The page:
I didn't know all trailer's breakers were only 15A. I guess it makes sense, and the conduits can be much slimmer with 15A.

I could not find a similar 15A rated popup on Amazon - the one w/t USBs, slim enough, etc. Also, 2 outlets instead of 3 would be ideal and would reduce the overall length of the device.
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Old 05-18-2021, 12:46 PM   #9
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I could not find a similar 15A rated popup on Amazon - the one w/t USBs, slim enough, etc. Also, 2 outlets instead of 3 would be ideal and would reduce the overall length of the device.
Pricey but many options here that might give you some ideas.
https://www.kitchenpowerpopups.com/c...perage_15-amps
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Old 05-18-2021, 12:54 PM   #10
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Pricey but many options here that might give you some ideas.
https://www.kitchenpowerpopups.com/c...perage_15-amps
Oh, $189, and may not even accommodate all types of plugs (flat, reversed, oversized), compared to that Hafele. I guess I had better run and measure whether I have 12" space and buy that Hafele.
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Old 05-18-2021, 01:18 PM   #11
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I am pretty sure that popup outlet can handle 15A, electricals are usually rated lower than what they could handle.
That's like "trucks are rated lower than they can handle, so it's okay if I overload it"... no.

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All wires need to be in a metal conduit, anyway, so the risk of fire is minimal.
That may be the building code where you live, but it is not generally true, does not apply to RVs, and is not true of an Escape (or any other RV that I have seen). The 120 V AC wiring in an Escape is, like most of this wiring in residences in North America, done in nonmetallic-sheathed cable; that cabling is perfectly safe if not abused.
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Old 05-18-2021, 02:19 PM   #12
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Yes rated for 12A. There are others out there rated higher but as Carl says please respect that several outlets are strung on a 15A breaker. It's not like a typical house kitchen. Without running some dedicated circuits with appropriate sized wiring you need to stay within the limits of what is there.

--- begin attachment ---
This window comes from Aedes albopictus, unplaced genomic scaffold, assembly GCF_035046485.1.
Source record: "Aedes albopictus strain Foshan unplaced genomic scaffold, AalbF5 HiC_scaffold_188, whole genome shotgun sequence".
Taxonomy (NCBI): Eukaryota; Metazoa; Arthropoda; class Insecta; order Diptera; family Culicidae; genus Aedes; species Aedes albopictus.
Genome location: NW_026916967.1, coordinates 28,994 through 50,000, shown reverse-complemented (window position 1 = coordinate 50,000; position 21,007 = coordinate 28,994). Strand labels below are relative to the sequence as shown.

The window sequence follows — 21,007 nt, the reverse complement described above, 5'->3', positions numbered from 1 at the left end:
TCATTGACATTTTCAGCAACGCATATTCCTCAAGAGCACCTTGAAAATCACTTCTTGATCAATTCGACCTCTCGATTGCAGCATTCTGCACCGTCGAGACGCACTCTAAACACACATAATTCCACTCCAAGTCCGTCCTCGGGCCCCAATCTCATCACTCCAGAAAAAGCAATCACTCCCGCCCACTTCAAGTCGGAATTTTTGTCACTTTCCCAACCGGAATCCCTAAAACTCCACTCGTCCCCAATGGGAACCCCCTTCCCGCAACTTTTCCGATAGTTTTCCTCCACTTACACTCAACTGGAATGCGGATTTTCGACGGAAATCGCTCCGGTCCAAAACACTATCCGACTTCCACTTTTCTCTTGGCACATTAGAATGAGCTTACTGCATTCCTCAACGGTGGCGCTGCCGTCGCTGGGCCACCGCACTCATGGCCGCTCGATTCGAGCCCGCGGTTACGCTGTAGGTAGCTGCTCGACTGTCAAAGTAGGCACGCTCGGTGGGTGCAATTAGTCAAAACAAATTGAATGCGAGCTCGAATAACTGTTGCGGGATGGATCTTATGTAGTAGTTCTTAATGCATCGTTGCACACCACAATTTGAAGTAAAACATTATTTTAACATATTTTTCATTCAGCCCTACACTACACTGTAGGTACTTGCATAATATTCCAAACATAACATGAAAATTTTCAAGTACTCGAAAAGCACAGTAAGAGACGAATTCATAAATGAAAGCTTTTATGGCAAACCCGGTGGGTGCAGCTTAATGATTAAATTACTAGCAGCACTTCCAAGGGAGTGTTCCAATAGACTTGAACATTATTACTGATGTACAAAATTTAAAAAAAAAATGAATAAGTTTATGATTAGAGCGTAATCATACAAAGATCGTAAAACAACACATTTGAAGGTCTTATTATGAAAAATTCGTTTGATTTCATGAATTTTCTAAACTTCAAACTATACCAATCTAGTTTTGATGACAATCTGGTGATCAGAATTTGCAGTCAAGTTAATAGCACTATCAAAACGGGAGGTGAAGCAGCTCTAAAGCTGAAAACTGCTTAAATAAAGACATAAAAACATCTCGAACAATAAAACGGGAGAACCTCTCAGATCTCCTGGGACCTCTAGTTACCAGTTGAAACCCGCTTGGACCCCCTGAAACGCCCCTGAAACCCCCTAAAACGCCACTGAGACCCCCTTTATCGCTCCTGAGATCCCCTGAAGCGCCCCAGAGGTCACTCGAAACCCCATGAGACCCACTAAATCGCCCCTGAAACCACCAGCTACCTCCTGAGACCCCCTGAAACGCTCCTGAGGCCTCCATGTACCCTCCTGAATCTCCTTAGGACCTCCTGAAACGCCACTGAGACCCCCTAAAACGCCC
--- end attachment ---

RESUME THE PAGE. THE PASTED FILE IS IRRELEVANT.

Does anyone know how many outlets are on the same circuits in the galley? Is it practical to run a 20 amp circuit into the galley or any where else in a trailer? It would be nice to run an electric frying pan and a coffee maker outside. Would the power center handle a 20 amp fuse or breaker. Also is the microwave on a shared or separate circuit?
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Old 05-18-2021, 03:35 PM   #13
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Does anyone know how many outlets are on the same circuits in the galley? Is it practical to run a 20 amp circuit into the galley or any where else in a trailer? It would be nice to run an electric frying pan and a coffee maker outside. Would the power center handle a 20 amp fuse or breaker. Also is the microwave on a shared or separate circuit?
This diagram has the AC/DC circuits connections in the power center. Also the sub panel if you have the ETI installed Inverter. Some of the point to point wiring will not be the same as your trailer tho. IE: This diagram has the Victron battery monitor and solar installed.

From tdf texas.
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Old 05-18-2021, 04:04 PM   #14
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This diagram has the AC/DC circuits connections in the power center. Also the sub panel if you have the ETI installed Inverter. Some of the point to point wiring will not be the same as your trailer tho. IE: This diagram has the Victron battery monitor and solar installed.

From tdf texas.